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Transport time note values – can you add more than the basic 1 2 4 8 16 32 etc

August 20, 2012 | 7:13 pm

Hi All,

Can you put more unusual time note values into max 7nd 15n etc? Working on a generative device and was wondering how far I could push the timings.

Thanks for any help.


August 21, 2012 | 12:39 am

Do you mean like 7nd would equal 7 dotted quarter notes? Or would that be a dotted septuplet? and 15n would equal 15 quarter notes? or would 15n be one 15th or a beat? I would actually like to know how to do groupings, like how would you notate 2 8nt? or 5 16n? If you could divide a beat into septuplets that would be cool.


August 21, 2012 | 1:23 am

@nicnut

Notation depends on time signature. 5 16th notes could be notated a variety of ways depending on the time sig. In 4/4 time, it would simply be 4 16th notes per beat. However, once you get into compound time signatures such as 6/8, you have 12 16th notes per bar. Meaning there are 3 16th notes per beat.

2 8th note triplets would be notated simply with the triplet sign over 2 eighth notes. To my ears, though, this doesn’t sound very good rhythmically, and you would have to have the 3rd triplet in that same measure somewhere.

This post could go on and on. All the information above is assuming you mean how the notes would be written on paper.

Unfortunately, OP, I can’t help you much. I’m assuming it’s possible, but I wouldn’t know how to code it. I don’t even know how to time-sync my filter’s LFO. :(


August 21, 2012 | 12:08 pm

I made a patch based on taking a selected time period …say 1-10 seconds and then dividing it say between 1-19 and then automatically chaging it when it had completed it’s cycle. In that way you could have different numbers of notes running over each other in the same time period. It could sound quite caotic, but also sometimes interesting and always came back to a sync point. However, it was a bit complicated and glitchy and I was wondering if there was an easier way to do it through the transport.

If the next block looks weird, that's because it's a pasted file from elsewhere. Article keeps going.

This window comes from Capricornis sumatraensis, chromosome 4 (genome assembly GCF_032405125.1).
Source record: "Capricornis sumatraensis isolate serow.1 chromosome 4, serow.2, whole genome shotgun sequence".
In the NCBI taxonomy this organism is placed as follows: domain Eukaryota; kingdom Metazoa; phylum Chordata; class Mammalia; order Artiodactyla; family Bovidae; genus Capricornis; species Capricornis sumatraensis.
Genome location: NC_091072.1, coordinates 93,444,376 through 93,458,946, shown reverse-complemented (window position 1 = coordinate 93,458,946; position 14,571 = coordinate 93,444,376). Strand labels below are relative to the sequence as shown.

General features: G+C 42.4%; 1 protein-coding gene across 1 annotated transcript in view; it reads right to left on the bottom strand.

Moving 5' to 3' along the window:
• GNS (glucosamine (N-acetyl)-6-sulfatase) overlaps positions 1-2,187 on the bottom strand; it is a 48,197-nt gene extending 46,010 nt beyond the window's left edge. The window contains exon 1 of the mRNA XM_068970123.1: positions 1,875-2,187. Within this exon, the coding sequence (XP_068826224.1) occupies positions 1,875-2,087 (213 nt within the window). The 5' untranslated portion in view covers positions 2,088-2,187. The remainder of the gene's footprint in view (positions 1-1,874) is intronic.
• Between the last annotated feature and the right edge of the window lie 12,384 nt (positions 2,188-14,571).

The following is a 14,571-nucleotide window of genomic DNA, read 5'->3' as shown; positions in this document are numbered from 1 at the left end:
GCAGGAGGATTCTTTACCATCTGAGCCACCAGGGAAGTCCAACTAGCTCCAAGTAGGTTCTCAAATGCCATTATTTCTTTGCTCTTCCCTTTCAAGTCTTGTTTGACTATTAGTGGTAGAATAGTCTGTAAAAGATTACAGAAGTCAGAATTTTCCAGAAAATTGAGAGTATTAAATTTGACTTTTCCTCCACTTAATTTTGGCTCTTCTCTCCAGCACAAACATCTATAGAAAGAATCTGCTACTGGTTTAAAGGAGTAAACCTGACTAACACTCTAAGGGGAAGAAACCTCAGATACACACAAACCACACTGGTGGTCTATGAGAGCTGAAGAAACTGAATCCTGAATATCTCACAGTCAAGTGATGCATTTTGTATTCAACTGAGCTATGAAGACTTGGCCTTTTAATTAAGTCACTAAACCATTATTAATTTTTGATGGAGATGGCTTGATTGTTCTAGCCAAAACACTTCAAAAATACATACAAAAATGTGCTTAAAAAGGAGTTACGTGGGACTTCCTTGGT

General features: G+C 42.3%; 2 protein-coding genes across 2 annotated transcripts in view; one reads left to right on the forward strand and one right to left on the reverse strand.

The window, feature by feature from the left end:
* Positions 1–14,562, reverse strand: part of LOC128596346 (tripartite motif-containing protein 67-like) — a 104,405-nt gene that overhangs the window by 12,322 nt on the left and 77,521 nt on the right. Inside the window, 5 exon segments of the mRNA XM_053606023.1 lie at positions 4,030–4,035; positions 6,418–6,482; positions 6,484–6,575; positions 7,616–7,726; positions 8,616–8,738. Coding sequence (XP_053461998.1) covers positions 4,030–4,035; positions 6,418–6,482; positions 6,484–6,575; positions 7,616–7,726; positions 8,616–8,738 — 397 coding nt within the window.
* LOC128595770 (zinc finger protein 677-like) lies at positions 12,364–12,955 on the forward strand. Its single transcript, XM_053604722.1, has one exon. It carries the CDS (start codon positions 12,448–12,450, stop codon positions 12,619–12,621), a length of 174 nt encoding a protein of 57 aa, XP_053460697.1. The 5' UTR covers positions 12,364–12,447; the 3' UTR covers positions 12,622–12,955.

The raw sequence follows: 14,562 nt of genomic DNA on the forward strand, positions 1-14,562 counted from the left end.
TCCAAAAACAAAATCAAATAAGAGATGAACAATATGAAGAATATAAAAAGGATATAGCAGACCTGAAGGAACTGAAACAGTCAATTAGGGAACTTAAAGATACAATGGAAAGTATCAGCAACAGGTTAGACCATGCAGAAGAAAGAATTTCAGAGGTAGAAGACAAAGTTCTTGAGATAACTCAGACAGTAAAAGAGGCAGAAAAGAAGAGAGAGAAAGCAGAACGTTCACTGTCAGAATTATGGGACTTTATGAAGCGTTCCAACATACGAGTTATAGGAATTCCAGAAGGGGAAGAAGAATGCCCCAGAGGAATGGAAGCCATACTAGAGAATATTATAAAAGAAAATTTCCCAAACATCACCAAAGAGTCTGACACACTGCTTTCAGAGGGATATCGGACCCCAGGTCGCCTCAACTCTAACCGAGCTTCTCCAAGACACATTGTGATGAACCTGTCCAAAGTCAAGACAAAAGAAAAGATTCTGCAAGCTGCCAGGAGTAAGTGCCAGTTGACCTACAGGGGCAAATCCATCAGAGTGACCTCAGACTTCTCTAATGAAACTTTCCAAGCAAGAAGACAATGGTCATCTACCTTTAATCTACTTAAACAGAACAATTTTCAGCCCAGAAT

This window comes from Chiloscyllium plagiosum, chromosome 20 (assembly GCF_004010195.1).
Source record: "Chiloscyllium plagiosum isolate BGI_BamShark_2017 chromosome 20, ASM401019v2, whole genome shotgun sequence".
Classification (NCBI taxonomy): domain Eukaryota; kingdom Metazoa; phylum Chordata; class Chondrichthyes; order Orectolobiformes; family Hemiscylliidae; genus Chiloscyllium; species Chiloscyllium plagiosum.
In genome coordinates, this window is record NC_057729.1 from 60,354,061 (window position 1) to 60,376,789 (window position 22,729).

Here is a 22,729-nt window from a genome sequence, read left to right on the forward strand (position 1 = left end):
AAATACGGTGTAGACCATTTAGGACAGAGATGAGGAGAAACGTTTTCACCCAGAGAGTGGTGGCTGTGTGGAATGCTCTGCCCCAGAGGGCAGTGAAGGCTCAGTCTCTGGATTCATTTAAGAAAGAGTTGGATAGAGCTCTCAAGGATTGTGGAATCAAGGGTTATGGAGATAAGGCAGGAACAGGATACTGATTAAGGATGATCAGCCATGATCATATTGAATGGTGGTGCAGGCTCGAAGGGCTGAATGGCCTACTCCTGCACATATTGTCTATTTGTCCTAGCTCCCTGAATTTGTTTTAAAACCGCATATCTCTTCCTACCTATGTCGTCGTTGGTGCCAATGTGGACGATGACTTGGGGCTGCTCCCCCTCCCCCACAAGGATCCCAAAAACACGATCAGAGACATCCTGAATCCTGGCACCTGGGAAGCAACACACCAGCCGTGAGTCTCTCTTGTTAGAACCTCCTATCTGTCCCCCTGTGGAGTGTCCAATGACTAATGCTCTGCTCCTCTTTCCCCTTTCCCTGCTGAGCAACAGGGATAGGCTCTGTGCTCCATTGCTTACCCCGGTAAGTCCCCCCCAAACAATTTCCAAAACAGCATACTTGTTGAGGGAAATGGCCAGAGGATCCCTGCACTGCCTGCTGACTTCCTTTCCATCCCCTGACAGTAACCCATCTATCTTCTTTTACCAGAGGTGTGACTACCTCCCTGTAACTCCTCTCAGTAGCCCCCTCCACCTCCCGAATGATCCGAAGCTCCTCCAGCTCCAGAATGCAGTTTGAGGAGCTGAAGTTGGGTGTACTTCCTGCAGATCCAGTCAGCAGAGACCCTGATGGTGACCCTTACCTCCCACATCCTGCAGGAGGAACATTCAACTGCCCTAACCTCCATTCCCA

August 21, 2012 | 2:09 pm

Noisey Parker, Do you think you can upload the patch you mentioned? I would love to take a look at it. Maybe your patch could be used to play 2 rhythms at once that share a common downbeat, say 7 against 5, or 3 against 5. I know this can be done using a common sequencer (5 quarter notes against 3 groupings of 5 triplets would be 3 against 5) but I would love to see how you did it.

Guitar guy, thanks for the comment. I actually know how to notate all that stuff on paper. To me the hard part is how to put those values in a message box to translate them into a max object.

nicnut


August 21, 2012 | 2:59 pm

@Noisey Parker

regarding your original question: I think the metrical timing bit in max only understands powers of two plus their triplet and dotted values. However, you can make others by calculating values in ticks.

There are 480 ticks in a quarter note so, to get a non-standard n value you need to divide 1920 (4 x480) by the metrical value your looking for.

e.g. 20n – a fifth of a quarter note would be 1920/20 = 96. (ticks)

I’m not sure how well ticks cope with non-integers so you might have to do some rounding/ quantization if you plan to use numbers like 7, 11, 13 and so on.

best

Richard


August 21, 2012 | 5:44 pm

Hello,

Thanks for the advice Richard I will have a good look at ticks tonight. Here is the patch I was talking about previously. It’s not without it’s charms but ultimately doesn’t stay in time with the transport; gradually falling out of time. If anyone has any tips for improving it I would be much obliged. And if any of you come across any interesting musical time patches or ideas please send them my way.


August 21, 2012 | 6:47 pm

for some reason the code wont upload?


August 21, 2012 | 6:50 pm

one more try…

Attachments:
  1. genp.maxpat

August 21, 2012 | 8:23 pm

Nicnut:

It seems to me that the math should be the same. Take a whole note and multiply it by the number that the note would represent.

i.e. [1n]>[translate notevalues hz]>[* .2] would get you 5 quarter notes in a measure (I don’t know the proper name for it other than a grouping of 5). Of course, I can’t confirm this because I haven’t tried it myself, but it seems like it would work. How to easily select between these odd note groupings is something I can’t really help you with, unfortunately.


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